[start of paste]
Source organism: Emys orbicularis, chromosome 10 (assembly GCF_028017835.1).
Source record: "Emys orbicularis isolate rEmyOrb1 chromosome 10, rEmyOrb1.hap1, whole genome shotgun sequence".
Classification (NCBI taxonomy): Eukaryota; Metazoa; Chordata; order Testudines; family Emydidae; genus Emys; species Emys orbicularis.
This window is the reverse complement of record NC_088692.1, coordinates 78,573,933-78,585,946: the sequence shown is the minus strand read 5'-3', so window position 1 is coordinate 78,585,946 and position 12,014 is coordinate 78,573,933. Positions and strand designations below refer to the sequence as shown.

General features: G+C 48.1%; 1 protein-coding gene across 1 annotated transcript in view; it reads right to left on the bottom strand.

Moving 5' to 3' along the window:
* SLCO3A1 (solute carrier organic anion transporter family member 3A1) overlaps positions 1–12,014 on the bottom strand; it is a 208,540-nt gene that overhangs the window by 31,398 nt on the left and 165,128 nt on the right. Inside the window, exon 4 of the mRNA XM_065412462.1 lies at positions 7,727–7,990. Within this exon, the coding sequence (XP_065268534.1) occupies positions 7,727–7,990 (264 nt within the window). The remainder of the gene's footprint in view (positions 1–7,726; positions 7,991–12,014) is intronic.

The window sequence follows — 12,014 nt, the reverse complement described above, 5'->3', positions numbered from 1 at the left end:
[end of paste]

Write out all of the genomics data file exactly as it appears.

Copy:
Source organism: Emys orbicularis, chromosome 10 (assembly GCF_028017835.1).
Source record: "Emys orbicularis isolate rEmyOrb1 chromosome 10, rEmyOrb1.hap1, whole genome shotgun sequence".
Classification (NCBI taxonomy): Eukaryota; Metazoa; Chordata; order Testudines; family Emydidae; genus Emys; species Emys orbicularis.
This window is the reverse complement of record NC_088692.1, coordinates 78,573,933-78,585,946: the sequence shown is the minus strand read 5'-3', so window position 1 is coordinate 78,585,946 and position 12,014 is coordinate 78,573,933. Positions and strand designations below refer to the sequence as shown.

General features: G+C 48.1%; 1 protein-coding gene across 1 annotated transcript in view; it reads right to left on the bottom strand.

Moving 5' to 3' along the window:
* SLCO3A1 (solute carrier organic anion transporter family member 3A1) overlaps positions 1–12,014 on the bottom strand; it is a 208,540-nt gene that overhangs the window by 31,398 nt on the left and 165,128 nt on the right. Inside the window, exon 4 of the mRNA XM_065412462.1 lies at positions 7,727–7,990. Within this exon, the coding sequence (XP_065268534.1) occupies positions 7,727–7,990 (264 nt within the window). The remainder of the gene's footprint in view (positions 1–7,726; positions 7,991–12,014) is intronic.

The window sequence follows — 12,014 nt, the reverse complement described above, 5'->3', positions numbered from 1 at the left end: